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Fixed income specialist PIMCO has launched a new actively managed ETF that invests primarily in senior floating-rate loans.
The PIMCO Senior Loan Active ETF (LONZ US) has been listed on NYSE Arca with an expense ratio of 0.52%.
The fund has come to market with $65 million in assets.
Senior loans are made by financial institutions to companies that are generally considered to have low credit quality. They have greater seniority in an issuer’s capital structure, taking priority over other unsecured or otherwise more junior debt, and are often directly backed by underlying collateral.
Most senior loans are structured with floating-rate coupons that adjust to reflect changes in interest rates. Compared to traditional bonds which pay fixed coupons, this feature makes floating-rate securities far less susceptible to losing value when interest rates increase. As of 10 June, the ETF’s effective duration was just 0.63 years.
Due to the inherent characteristics of senior loans, the ETF may appeal to yield-hungry investors who are concerned about duration risk and wish to have less exposure to downside risk compared to high-yield bonds – according to Moody’s, in the event of issuer default, the recovery rate of senior loans is approximately 60% compared to 40% for high-yield bonds.
Senior loans have also historically exhibited a lower correlation to core fixed income sectors, such as investment-grade bonds and sovereign debt, and a higher correlation to inflation, making them a powerful diversifier for traditional bond portfolios.
Day-to-day operations of the ETF will be headed up by David Forgash, Head of Global Leveraged Loan Portfolio Management at PIMCO, who will be supported by portfolio managers Giang Bui, Chris Kemp, and Tanuj Dora.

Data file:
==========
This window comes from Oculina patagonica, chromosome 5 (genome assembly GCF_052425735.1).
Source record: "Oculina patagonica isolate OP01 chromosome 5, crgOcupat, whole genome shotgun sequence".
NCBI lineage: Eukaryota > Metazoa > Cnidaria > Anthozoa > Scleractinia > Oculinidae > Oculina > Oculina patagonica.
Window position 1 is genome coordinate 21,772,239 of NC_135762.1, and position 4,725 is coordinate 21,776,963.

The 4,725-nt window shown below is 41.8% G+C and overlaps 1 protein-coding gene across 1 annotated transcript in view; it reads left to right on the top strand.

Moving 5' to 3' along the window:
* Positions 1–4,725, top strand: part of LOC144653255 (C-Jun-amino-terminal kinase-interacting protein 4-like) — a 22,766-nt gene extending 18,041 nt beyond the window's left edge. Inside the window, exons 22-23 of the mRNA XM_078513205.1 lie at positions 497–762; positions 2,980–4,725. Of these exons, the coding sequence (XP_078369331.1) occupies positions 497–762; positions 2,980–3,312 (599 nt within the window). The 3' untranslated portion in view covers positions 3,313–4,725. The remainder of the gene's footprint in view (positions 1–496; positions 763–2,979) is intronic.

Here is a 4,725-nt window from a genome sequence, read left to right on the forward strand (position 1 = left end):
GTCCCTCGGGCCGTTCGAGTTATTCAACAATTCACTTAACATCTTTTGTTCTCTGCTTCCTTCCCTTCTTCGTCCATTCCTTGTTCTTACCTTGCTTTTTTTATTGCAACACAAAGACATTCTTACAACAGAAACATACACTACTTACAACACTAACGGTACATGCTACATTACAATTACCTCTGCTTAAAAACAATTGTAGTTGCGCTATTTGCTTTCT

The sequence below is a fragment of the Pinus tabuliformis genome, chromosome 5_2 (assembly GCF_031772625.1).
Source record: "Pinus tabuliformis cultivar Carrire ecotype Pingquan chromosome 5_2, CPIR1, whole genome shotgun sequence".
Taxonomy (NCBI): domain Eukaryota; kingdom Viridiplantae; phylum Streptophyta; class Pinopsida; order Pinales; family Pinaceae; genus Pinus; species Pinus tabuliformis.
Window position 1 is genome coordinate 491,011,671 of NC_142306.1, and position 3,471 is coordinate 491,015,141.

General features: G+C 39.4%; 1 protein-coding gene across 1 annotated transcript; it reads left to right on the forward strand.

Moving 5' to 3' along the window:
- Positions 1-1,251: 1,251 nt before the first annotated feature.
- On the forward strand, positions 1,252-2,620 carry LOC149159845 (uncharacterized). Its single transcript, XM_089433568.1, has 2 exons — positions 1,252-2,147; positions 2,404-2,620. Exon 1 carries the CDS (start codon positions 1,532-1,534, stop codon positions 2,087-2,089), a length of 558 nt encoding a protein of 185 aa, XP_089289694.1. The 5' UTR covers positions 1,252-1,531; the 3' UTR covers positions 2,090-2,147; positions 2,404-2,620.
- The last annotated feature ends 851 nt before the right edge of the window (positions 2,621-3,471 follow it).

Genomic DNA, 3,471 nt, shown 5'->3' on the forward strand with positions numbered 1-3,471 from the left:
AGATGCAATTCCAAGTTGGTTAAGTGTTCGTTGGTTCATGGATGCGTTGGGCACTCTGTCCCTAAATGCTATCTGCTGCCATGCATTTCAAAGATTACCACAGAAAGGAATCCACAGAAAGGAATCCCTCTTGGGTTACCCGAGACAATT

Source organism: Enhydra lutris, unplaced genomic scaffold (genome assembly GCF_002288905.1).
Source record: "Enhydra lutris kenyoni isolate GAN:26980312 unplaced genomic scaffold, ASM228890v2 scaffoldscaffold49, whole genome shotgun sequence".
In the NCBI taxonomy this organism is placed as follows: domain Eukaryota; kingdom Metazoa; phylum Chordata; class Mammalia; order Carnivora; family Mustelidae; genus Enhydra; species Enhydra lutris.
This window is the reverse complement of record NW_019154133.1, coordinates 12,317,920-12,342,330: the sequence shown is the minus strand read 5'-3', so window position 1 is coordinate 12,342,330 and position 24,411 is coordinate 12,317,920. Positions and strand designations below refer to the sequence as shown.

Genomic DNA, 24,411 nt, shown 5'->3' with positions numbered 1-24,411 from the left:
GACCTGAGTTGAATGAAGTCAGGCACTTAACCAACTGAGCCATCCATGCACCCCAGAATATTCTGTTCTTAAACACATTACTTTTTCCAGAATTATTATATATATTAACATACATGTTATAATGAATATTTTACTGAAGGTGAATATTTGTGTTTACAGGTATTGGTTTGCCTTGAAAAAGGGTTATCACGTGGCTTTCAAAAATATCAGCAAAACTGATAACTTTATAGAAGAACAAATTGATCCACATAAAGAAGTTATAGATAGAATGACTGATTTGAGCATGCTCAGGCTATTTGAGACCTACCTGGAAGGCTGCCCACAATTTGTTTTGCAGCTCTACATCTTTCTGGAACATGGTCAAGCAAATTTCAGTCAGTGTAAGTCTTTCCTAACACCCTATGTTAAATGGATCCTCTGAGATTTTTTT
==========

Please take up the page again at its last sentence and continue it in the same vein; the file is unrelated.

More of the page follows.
The portfolio management team will further harness PIMCO’s network of more than 80 loan-oriented analysts to prudently manage credit risk while aiming to maximize current income.
While the ETF will primarily consist of senior floating-rate loans, it may to a lesser extent also invest in collateralized loan obligations, high yield corporate bonds, and preferred stock. Up to 20% of portfolio assets may be invested in securities denominated in currencies other than the US dollar.
PIMCO argues that the fund’s active management approach enables it to potentially obtain superior risk-adjusted returns over time in what is arguably a less efficiently priced asset class. While index-based approaches principally consider the market value of the debt issuance outstanding in their selection methodology, an active approach provides the latitude to avoid individual companies that have perceived reduced ability to repay their debts.
David Forgash commented: “We are in a late-cycle environment where credit markets are more challenging, volatility is increasing, and central bank policy is becoming more restrictive. LONZ, like many of our ETF offerings, embraces an active management approach that aims to be patient and prudent to take advantage of the opportunities in credit markets in the weeks and months ahead.”